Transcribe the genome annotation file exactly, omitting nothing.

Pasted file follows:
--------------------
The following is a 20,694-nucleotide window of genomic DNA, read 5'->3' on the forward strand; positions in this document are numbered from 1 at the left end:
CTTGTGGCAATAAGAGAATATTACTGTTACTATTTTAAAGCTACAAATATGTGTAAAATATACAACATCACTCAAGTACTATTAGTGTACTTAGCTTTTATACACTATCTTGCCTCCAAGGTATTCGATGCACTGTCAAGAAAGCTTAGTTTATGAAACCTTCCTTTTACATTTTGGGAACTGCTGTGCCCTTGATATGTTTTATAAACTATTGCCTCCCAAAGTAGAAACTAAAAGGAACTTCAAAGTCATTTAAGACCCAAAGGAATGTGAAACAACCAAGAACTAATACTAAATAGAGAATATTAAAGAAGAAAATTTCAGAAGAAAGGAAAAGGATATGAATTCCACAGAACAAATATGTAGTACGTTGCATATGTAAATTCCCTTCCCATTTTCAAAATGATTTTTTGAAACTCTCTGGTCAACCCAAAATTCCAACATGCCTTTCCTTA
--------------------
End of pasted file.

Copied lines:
The following is a 20,694-nucleotide window of genomic DNA, read 5'->3' on the forward strand; positions in this document are numbered from 1 at the left end:
CTTGTGGCAATAAGAGAATATTACTGTTACTATTTTAAAGCTACAAATATGTGTAAAATATACAACATCACTCAAGTACTATTAGTGTACTTAGCTTTTATACACTATCTTGCCTCCAAGGTATTCGATGCACTGTCAAGAAAGCTTAGTTTATGAAACCTTCCTTTTACATTTTGGGAACTGCTGTGCCCTTGATATGTTTTATAAACTATTGCCTCCCAAAGTAGAAACTAAAAGGAACTTCAAAGTCATTTAAGACCCAAAGGAATGTGAAACAACCAAGAACTAATACTAAATAGAGAATATTAAAGAAGAAAATTTCAGAAGAAAGGAAAAGGATATGAATTCCACAGAACAAATATGTAGTACGTTGCATATGTAAATTCCCTTCCCATTTTCAAAATGATTTTTTGAAACTCTCTGGTCAACCCAAAATTCCAACATGCCTTTCCTTA